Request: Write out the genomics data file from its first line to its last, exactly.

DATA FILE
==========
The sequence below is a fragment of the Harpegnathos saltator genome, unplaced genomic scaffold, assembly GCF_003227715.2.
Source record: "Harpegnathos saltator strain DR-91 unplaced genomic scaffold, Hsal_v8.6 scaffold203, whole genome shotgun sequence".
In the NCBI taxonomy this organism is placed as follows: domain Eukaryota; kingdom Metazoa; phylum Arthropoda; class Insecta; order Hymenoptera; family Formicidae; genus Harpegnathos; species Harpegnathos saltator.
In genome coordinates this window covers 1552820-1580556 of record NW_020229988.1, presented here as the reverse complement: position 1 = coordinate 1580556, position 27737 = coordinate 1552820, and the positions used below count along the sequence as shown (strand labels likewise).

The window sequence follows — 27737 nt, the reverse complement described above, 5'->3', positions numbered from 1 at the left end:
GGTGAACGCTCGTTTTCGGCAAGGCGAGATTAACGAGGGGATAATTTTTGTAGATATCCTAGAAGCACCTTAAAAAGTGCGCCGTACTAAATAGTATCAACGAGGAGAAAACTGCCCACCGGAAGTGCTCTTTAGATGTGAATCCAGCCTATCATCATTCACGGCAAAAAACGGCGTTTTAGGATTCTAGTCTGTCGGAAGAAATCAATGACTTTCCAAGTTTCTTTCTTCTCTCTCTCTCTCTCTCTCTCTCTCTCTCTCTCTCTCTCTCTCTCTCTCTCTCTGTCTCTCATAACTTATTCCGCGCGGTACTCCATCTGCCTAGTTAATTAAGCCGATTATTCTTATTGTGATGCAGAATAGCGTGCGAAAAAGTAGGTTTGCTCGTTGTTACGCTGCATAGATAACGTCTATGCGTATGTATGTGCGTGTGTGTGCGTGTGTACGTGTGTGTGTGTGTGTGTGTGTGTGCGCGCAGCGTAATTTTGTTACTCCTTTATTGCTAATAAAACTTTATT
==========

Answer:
The sequence below is a fragment of the Harpegnathos saltator genome, unplaced genomic scaffold, assembly GCF_003227715.2.
Source record: "Harpegnathos saltator strain DR-91 unplaced genomic scaffold, Hsal_v8.6 scaffold203, whole genome shotgun sequence".
In the NCBI taxonomy this organism is placed as follows: domain Eukaryota; kingdom Metazoa; phylum Arthropoda; class Insecta; order Hymenoptera; family Formicidae; genus Harpegnathos; species Harpegnathos saltator.
In genome coordinates this window covers 1552820-1580556 of record NW_020229988.1, presented here as the reverse complement: position 1 = coordinate 1580556, position 27737 = coordinate 1552820, and the positions used below count along the sequence as shown (strand labels likewise).

The window sequence follows — 27737 nt, the reverse complement described above, 5'->3', positions numbered from 1 at the left end:
GGTGAACGCTCGTTTTCGGCAAGGCGAGATTAACGAGGGGATAATTTTTGTAGATATCCTAGAAGCACCTTAAAAAGTGCGCCGTACTAAATAGTATCAACGAGGAGAAAACTGCCCACCGGAAGTGCTCTTTAGATGTGAATCCAGCCTATCATCATTCACGGCAAAAAACGGCGTTTTAGGATTCTAGTCTGTCGGAAGAAATCAATGACTTTCCAAGTTTCTTTCTTCTCTCTCTCTCTCTCTCTCTCTCTCTCTCTCTCTCTCTCTCTCTCTCTCTCTCTGTCTCTCATAACTTATTCCGCGCGGTACTCCATCTGCCTAGTTAATTAAGCCGATTATTCTTATTGTGATGCAGAATAGCGTGCGAAAAAGTAGGTTTGCTCGTTGTTACGCTGCATAGATAACGTCTATGCGTATGTATGTGCGTGTGTGTGCGTGTGTACGTGTGTGTGTGTGTGTGTGTGTGTGCGCGCAGCGTAATTTTGTTACTCCTTTATTGCTAATAAAACTTTATT